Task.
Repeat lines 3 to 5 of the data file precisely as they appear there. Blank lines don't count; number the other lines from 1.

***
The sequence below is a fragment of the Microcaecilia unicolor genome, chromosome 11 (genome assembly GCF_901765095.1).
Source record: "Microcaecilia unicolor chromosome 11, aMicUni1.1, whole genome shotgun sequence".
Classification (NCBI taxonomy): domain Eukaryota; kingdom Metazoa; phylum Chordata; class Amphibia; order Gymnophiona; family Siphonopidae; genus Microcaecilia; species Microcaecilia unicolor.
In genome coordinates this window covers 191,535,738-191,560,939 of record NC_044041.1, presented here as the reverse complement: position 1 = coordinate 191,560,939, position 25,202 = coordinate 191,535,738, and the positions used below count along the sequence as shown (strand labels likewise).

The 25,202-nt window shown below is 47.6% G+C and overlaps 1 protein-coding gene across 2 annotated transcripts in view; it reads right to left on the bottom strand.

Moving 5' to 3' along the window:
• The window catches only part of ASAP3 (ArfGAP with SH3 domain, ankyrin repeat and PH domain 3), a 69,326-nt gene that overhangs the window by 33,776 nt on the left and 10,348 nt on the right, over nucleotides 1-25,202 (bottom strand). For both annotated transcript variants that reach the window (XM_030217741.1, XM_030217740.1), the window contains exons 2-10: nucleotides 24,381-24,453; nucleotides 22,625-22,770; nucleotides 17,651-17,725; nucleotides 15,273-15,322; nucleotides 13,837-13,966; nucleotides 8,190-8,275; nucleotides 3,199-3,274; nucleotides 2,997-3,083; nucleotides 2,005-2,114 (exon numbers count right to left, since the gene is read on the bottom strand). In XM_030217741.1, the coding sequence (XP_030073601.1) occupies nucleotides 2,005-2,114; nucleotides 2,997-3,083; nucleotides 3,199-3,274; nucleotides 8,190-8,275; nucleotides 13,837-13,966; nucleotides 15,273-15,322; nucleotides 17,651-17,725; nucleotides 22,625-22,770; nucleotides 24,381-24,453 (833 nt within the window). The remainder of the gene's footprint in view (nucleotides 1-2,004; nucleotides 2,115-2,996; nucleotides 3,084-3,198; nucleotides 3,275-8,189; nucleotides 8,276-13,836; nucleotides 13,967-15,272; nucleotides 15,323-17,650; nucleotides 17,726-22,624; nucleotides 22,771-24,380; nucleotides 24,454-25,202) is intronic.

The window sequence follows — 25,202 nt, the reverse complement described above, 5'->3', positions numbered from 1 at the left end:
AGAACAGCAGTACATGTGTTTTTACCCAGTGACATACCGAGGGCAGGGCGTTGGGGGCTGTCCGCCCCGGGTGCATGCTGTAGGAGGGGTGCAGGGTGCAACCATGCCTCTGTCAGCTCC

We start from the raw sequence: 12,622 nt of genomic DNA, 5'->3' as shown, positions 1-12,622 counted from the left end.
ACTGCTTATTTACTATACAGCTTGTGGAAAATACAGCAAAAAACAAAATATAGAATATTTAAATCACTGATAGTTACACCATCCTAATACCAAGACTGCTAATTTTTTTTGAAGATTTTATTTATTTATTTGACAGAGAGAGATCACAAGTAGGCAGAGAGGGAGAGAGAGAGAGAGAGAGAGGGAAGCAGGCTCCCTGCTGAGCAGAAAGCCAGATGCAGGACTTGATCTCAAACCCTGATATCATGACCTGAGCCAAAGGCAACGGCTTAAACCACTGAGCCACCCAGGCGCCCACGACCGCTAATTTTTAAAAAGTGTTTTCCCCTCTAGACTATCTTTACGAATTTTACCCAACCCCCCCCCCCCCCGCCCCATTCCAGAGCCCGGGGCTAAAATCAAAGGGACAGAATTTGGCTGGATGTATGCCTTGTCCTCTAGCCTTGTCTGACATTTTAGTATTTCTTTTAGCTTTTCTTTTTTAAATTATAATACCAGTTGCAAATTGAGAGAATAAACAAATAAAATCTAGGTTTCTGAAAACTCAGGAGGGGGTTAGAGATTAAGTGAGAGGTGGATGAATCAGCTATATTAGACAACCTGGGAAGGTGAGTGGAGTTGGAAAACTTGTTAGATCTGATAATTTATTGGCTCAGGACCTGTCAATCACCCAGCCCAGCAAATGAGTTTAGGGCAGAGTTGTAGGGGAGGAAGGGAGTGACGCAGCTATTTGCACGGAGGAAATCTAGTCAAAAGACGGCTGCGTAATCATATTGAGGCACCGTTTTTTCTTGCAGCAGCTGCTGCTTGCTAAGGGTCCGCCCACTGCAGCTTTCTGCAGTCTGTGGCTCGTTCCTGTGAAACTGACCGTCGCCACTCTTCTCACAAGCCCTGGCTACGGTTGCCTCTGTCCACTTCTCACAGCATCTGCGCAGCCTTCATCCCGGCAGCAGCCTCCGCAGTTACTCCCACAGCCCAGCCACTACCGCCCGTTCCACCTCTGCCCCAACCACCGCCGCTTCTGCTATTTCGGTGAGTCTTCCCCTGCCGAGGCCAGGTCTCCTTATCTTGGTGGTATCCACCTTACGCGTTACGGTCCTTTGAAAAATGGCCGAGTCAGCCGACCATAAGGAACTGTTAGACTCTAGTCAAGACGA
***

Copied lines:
Classification (NCBI taxonomy): domain Eukaryota; kingdom Metazoa; phylum Chordata; class Amphibia; order Gymnophiona; family Siphonopidae; genus Microcaecilia; species Microcaecilia unicolor.
In genome coordinates this window covers 191,535,738-191,560,939 of record NC_044041.1, presented here as the reverse complement: position 1 = coordinate 191,560,939, position 25,202 = coordinate 191,535,738, and the positions used below count along the sequence as shown (strand labels likewise).

The 25,202-nt window shown below is 47.6% G+C and overlaps 1 protein-coding gene across 2 annotated transcripts in view; it reads right to left on the bottom strand.